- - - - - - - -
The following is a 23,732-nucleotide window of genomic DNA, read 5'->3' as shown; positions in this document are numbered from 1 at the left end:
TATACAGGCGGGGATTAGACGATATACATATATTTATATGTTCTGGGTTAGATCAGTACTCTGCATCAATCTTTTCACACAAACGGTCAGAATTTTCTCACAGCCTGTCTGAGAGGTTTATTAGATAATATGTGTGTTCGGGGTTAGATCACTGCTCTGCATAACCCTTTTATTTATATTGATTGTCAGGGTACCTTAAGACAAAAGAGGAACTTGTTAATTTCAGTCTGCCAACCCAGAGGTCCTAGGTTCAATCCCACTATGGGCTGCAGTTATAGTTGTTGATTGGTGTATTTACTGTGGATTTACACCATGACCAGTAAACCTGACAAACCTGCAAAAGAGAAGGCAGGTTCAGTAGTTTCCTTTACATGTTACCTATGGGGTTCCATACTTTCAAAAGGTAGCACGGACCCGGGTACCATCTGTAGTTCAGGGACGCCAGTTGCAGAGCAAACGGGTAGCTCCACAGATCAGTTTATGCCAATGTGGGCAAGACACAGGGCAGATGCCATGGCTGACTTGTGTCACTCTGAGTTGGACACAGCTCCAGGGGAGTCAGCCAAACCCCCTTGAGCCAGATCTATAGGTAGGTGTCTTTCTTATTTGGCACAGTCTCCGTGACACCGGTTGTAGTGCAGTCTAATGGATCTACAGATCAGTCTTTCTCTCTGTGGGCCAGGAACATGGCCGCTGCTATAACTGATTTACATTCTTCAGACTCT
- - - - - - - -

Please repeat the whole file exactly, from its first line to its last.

The following is a 23,732-nucleotide window of genomic DNA, read 5'->3' as shown; positions in this document are numbered from 1 at the left end:
TATACAGGCGGGGATTAGACGATATACATATATTTATATGTTCTGGGTTAGATCAGTACTCTGCATCAATCTTTTCACACAAACGGTCAGAATTTTCTCACAGCCTGTCTGAGAGGTTTATTAGATAATATGTGTGTTCGGGGTTAGATCACTGCTCTGCATAACCCTTTTATTTATATTGATTGTCAGGGTACCTTAAGACAAAAGAGGAACTTGTTAATTTCAGTCTGCCAACCCAGAGGTCCTAGGTTCAATCCCACTATGGGCTGCAGTTATAGTTGTTGATTGGTGTATTTACTGTGGATTTACACCATGACCAGTAAACCTGACAAACCTGCAAAAGAGAAGGCAGGTTCAGTAGTTTCCTTTACATGTTACCTATGGGGTTCCATACTTTCAAAAGGTAGCACGGACCCGGGTACCATCTGTAGTTCAGGGACGCCAGTTGCAGAGCAAACGGGTAGCTCCACAGATCAGTTTATGCCAATGTGGGCAAGACACAGGGCAGATGCCATGGCTGACTTGTGTCACTCTGAGTTGGACACAGCTCCAGGGGAGTCAGCCAAACCCCCTTGAGCCAGATCTATAGGTAGGTGTCTTTCTTATTTGGCACAGTCTCCGTGACACCGGTTGTAGTGCAGTCTAATGGATCTACAGATCAGTCTTTCTCTCTGTGGGCCAGGAACATGGCCGCTGCTATAACTGATTTACATTCTTCAGACTCT